Christopher Lee

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North Korea takes another leap towards the devastation of mankind – and there’s nothing the UN, NATO nor the US can do about it.

This past week, the North Koreans stuck two fingers up to the so-called responsible international bodies – the United Nations and NATO – and successfully launched a ballistic rocket.

The UN Secretary General Ban Ki-moon said the launch and flight constituted “clear violation of the UN Resolution” passed in June 2009. The fact that any country in the world can ignore any UN resoltion and do what they like and that any country in the world can bend the meaning of any UN Resolution to do what the heck they like (the US British 2003 invasion of Iraq is a case in point) only shows Mr Ban’s words were as hollow as the diplomatic laughs it raiused in Pyongyang.

Then, up popped the Secretary General of NATO, the thoroughly likeable and capable Anders Fogh Rasmussen with a standard arrogance Atlantic Alliance arrogance: “This provocative act exacerbates tensions in the region and risks further destabilizing the Korean Peninsula. NATO continues to call on the North Korean authorities to fulfill their obligations under international law, to comply fully with the will of the international community as expressed by the United Nations Security Council and the moratorium on missile launches”.

The North Koreans, damned pleased with themselves said the rocket put a satellite in orbit. That’s standard non too difficult to figure technology that needs about the same computing power  as most people have in a 2G mobile phone and something the Japanese have been doing for more than 40 years since it launch its first satellite Osumi into orbit in 1970.  So, what’s the deal?

The clue is in the reaction here in Washington. People over at State say it is nothing less than a “highly provocative act that threatens regionally security”.  You can almost hear the then US President Dwight D Eisenhower uttering this mantra when he was told back in 1957 that the Soviet Union had launched Sputnik I. Eisenhower’s take was hard to forget: if the Soviet Union can launch a satellite into space then they can launch a nuclear warhead.  It was that moment that the fear and reality of intercontinental nuclear warfare was launched.

Is the North Korean launch in that league?  No. It is not because there is no Cold War born of counter-doctrine and massed armies across Europe. It is not because it does not appear, as the intercontinental fears did in 1957, as a contradiction to the then US policy of containment.

But if the comparison sets the tangents to mood, the real fear is three fold: it confirms the movement towards regional instability over which the main players have no good idea about what that will lead to; secondly, here is confirmation that North Korea needs no friends and so does not do conventional bargaining diplomacy and, thirdly it shows the world institutions and their drivers – mainly the five permanent members of the UN Security Council – have no power other than to doodle paper tigers.

Imagine the four local sensitivities. One: China thought it had a place as diplomatic guardian to North Korea.  It has not. Its state-run Xinhua news agency called on all parties to remain “cool headed” and engage in “trust-building measures”. Meaningless words and everyone knows that. Two: Japan has called for an emergency meeting of the UN Security Council.  To what end? Answer: none. Three: South Korea goes to the polls for a new president next week and so the rhetoric will be driven from outside the country – never access to stable elections even within a democracy. Four: the US with its publicly proclaimed increase in Pacific security can do nothing and there US standing is diminished.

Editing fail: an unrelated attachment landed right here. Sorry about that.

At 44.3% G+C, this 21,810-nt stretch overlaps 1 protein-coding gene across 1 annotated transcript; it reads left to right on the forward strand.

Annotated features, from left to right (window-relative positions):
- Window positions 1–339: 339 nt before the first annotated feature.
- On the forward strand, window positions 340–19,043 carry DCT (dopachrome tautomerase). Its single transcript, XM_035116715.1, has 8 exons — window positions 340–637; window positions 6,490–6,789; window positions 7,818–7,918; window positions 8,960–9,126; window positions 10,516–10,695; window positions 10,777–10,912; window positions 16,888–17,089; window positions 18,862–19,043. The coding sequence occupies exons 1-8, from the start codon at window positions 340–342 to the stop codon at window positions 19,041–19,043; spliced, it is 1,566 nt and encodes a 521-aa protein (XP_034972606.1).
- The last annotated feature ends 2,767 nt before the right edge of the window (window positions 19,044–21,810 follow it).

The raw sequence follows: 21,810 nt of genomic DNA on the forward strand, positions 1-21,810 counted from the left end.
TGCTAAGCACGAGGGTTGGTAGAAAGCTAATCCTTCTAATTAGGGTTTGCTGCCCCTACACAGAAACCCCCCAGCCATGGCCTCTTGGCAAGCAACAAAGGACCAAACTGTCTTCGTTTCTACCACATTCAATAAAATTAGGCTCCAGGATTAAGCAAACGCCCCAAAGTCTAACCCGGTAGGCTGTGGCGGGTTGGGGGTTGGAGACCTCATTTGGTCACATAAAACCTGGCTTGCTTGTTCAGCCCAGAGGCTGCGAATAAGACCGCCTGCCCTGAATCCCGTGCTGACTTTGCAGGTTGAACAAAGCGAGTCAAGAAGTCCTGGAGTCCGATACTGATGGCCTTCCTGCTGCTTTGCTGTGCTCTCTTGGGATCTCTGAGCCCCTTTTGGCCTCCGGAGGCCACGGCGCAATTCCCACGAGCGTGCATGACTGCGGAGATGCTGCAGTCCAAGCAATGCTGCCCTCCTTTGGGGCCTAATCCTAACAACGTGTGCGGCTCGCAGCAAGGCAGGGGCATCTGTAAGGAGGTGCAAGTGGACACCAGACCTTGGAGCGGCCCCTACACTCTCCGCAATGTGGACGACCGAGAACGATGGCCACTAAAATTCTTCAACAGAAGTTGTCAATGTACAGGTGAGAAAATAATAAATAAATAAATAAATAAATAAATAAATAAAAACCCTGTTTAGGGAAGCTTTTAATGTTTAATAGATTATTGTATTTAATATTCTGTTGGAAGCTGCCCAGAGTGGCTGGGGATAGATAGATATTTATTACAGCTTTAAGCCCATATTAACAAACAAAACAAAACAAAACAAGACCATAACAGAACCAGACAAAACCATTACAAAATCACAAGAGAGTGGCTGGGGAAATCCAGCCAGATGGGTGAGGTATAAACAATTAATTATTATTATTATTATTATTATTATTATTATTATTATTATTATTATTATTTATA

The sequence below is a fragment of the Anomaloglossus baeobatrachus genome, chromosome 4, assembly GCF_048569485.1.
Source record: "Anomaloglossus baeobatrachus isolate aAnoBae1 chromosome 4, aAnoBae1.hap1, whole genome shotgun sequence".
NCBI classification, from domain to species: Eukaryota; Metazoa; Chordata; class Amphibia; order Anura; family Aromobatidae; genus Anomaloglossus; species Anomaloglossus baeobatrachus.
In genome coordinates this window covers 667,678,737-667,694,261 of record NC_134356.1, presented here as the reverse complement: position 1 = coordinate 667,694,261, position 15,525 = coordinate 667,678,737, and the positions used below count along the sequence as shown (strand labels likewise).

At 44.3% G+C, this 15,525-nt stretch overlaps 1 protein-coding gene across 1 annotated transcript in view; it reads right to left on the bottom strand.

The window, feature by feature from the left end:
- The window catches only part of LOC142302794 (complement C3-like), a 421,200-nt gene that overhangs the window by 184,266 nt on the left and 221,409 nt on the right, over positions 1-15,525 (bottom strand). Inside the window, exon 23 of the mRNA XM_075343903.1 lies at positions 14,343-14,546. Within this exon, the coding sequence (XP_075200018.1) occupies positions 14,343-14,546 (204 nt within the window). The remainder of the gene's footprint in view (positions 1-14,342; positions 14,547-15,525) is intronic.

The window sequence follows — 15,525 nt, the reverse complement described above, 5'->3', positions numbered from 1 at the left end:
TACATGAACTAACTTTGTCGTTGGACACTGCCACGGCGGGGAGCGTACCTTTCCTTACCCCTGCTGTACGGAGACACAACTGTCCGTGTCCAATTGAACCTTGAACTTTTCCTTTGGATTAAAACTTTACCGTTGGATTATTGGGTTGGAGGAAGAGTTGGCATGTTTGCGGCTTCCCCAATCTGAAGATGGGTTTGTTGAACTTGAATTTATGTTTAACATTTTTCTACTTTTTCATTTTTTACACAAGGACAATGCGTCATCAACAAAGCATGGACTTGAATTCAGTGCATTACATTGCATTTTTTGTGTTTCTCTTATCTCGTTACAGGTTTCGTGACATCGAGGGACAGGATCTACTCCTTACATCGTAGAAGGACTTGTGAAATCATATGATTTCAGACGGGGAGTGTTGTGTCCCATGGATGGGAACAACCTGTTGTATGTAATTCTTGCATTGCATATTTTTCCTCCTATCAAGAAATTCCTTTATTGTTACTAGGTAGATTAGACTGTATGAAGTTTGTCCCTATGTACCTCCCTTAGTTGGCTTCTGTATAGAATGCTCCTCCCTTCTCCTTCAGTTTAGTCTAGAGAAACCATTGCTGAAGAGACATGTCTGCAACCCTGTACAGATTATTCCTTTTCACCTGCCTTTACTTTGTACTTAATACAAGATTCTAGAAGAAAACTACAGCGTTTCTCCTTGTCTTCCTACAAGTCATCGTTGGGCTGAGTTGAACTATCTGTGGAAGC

Out of these four situations, which one is the more excitable?  The position of Japan is the most vulnerable.  

The Japanese still fear confrontation with North Korea.  Tokyo said this week that it thought the situation intolerable  These sound so-what? words but what could they mean?  They mean that the Japanese forces will remain on standby in case the North Koreans attempt to wind up the tense state by interfering with Japanese shipping, especially coastal command vessels or even firing upon Japanese patrols.  Sounds small military beer, but that’s how mini wars begin.  

Also, the Japanese government will at least consider the possibility of trashing its constitution position on nuclear forces and begin developing its own program.   Only imagine the consequences and the scenario of possibilities will be rreal enough.

The North Koreans believe they are safe from every anger shout in the diplomatic skirmish that is the political and international tailwind from this week’s launch.  The rocket does not mean that they have a nuclear delivery vehicle but it does demonstrate that they could make one – as soon as they have an idea of payload once the embryonic North Korean nuclear weapons program is advance – which as yet, it is not.

Those that puzzle over a solution to the nuclear warhead theatre now being created in the region will tell you that there is another area to remember: North Korea has craved international respect and not to be seen as a six lane highway of starvation with basketcase dictatorship directing the way towards further poverty and destitution. North Korea has long watched what happened to Pakistan, a country all but ignored by the United States until it became a nuclear weapon power. It is now feared because it could cause regional devastation and the fallout would cover the world and change the whole pattern of global command.

In other words, nuclear weapons get you respect. They also get you into hell.  The North Koreans may not be in hell, but from where they sit, they can see it.

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